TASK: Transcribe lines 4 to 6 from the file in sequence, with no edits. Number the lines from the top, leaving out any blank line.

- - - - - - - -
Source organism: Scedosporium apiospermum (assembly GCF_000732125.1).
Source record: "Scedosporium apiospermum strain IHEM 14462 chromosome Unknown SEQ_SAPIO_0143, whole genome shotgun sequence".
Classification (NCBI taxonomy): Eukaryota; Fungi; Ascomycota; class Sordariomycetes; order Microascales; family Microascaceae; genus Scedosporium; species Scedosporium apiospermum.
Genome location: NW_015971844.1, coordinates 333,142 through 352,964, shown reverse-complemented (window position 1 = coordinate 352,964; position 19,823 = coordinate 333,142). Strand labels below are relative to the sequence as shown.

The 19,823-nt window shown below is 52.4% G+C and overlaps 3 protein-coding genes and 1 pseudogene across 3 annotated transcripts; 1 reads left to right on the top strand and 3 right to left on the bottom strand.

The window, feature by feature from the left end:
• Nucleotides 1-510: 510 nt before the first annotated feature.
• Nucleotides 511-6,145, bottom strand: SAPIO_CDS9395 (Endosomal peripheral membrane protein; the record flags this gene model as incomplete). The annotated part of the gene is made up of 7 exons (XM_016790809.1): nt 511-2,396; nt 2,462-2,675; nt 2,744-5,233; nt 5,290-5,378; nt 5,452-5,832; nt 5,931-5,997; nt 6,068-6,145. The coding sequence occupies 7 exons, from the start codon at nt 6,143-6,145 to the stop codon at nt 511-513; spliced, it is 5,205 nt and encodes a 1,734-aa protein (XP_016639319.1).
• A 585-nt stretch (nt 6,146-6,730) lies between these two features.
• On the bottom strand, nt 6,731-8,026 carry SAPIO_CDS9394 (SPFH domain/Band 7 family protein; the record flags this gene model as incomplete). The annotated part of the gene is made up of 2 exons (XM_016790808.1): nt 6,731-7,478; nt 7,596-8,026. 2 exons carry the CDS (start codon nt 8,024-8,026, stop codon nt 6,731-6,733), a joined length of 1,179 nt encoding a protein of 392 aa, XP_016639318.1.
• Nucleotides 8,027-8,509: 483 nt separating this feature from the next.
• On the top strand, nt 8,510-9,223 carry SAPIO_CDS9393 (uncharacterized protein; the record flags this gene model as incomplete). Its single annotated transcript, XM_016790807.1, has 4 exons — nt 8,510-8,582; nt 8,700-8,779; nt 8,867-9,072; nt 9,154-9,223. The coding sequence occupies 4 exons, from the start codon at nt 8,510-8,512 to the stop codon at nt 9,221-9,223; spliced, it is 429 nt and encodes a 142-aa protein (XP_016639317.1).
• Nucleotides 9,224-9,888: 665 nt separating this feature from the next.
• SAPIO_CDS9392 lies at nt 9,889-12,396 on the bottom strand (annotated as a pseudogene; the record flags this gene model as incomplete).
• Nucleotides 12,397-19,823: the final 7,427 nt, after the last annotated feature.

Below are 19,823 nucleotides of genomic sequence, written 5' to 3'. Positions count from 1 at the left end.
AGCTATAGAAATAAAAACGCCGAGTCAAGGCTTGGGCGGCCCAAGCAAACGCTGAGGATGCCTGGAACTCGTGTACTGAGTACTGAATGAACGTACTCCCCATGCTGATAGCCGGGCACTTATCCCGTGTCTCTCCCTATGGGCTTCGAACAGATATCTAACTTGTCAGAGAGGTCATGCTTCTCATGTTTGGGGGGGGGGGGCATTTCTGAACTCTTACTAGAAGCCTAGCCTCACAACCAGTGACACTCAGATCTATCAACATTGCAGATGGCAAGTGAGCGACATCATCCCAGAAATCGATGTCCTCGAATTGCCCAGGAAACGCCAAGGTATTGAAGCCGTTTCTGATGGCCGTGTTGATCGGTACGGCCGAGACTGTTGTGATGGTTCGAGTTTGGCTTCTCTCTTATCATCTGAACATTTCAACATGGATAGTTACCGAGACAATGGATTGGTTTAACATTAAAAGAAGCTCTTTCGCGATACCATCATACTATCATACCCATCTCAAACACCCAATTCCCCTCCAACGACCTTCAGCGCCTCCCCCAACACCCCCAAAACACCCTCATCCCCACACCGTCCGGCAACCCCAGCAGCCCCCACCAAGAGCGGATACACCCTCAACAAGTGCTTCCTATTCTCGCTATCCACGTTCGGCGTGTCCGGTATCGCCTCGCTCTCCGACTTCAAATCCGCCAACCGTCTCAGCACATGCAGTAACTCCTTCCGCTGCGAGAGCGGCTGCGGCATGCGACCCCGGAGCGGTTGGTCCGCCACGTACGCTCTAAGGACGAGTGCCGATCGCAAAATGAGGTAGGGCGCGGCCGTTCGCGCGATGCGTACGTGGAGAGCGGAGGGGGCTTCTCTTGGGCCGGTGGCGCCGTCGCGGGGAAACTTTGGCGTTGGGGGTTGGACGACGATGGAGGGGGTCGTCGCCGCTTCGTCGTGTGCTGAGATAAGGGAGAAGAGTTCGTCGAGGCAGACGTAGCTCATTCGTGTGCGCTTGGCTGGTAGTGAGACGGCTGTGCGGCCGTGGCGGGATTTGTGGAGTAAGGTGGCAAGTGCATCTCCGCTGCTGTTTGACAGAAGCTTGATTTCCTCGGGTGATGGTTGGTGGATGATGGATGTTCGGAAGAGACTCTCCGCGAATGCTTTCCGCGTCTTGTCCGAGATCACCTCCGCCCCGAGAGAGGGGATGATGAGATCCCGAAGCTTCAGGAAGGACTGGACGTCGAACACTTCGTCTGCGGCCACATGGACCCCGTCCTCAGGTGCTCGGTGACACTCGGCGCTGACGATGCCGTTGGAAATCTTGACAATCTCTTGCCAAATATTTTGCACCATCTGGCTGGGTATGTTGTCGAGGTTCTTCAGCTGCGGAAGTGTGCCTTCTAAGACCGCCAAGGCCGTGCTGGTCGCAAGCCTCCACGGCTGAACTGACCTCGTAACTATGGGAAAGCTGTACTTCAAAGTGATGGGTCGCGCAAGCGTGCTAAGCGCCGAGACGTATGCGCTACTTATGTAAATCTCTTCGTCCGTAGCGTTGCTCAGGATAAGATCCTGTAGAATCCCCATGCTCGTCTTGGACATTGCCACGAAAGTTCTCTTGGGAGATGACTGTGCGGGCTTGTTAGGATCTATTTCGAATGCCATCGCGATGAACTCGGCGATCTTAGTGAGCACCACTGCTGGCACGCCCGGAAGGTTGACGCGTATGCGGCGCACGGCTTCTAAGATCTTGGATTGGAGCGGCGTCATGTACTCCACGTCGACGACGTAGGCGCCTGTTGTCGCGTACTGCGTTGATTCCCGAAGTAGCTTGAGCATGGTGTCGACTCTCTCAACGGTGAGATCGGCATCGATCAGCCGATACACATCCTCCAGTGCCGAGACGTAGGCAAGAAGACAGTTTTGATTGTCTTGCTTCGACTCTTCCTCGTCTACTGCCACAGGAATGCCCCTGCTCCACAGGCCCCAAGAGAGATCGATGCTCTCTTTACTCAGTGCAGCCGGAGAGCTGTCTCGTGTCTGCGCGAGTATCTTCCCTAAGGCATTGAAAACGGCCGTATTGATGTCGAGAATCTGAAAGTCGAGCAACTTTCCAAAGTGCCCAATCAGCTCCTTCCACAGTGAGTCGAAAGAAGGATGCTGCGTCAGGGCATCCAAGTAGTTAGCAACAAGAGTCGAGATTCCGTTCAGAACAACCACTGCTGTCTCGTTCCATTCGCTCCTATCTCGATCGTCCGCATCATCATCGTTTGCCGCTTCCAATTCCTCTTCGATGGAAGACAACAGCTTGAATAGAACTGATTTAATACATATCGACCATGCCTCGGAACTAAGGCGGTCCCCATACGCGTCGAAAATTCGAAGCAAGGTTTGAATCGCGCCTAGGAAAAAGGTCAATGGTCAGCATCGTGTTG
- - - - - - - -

Genome location: NW_015971844.1, coordinates 333,142 through 352,964, shown reverse-complemented (window position 1 = coordinate 352,964; position 19,823 = coordinate 333,142). Strand labels below are relative to the sequence as shown.

The 19,823-nt window shown below is 52.4% G+C and overlaps 3 protein-coding genes and 1 pseudogene across 3 annotated transcripts; 1 reads left to right on the top strand and 3 right to left on the bottom strand.

The window, feature by feature from the left end: